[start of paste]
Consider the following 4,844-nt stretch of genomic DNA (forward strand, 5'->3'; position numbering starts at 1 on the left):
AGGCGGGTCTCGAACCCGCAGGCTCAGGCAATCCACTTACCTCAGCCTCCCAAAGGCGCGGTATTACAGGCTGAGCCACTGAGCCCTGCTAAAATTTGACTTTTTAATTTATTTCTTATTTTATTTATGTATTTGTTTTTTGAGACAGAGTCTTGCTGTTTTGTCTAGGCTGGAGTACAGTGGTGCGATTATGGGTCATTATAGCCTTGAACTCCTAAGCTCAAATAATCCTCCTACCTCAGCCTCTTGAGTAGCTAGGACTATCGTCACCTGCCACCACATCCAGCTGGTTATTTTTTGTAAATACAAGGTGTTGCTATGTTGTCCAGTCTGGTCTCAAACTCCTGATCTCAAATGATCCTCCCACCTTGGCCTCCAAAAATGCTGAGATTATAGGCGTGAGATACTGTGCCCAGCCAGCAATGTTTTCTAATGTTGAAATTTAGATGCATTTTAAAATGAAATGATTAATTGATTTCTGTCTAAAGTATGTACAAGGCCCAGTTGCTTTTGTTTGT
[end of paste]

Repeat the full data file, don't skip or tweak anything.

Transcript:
Consider the following 4,844-nt stretch of genomic DNA (forward strand, 5'->3'; position numbering starts at 1 on the left):
AGGCGGGTCTCGAACCCGCAGGCTCAGGCAATCCACTTACCTCAGCCTCCCAAAGGCGCGGTATTACAGGCTGAGCCACTGAGCCCTGCTAAAATTTGACTTTTTAATTTATTTCTTATTTTATTTATGTATTTGTTTTTTGAGACAGAGTCTTGCTGTTTTGTCTAGGCTGGAGTACAGTGGTGCGATTATGGGTCATTATAGCCTTGAACTCCTAAGCTCAAATAATCCTCCTACCTCAGCCTCTTGAGTAGCTAGGACTATCGTCACCTGCCACCACATCCAGCTGGTTATTTTTTGTAAATACAAGGTGTTGCTATGTTGTCCAGTCTGGTCTCAAACTCCTGATCTCAAATGATCCTCCCACCTTGGCCTCCAAAAATGCTGAGATTATAGGCGTGAGATACTGTGCCCAGCCAGCAATGTTTTCTAATGTTGAAATTTAGATGCATTTTAAAATGAAATGATTAATTGATTTCTGTCTAAAGTATGTACAAGGCCCAGTTGCTTTTGTTTGT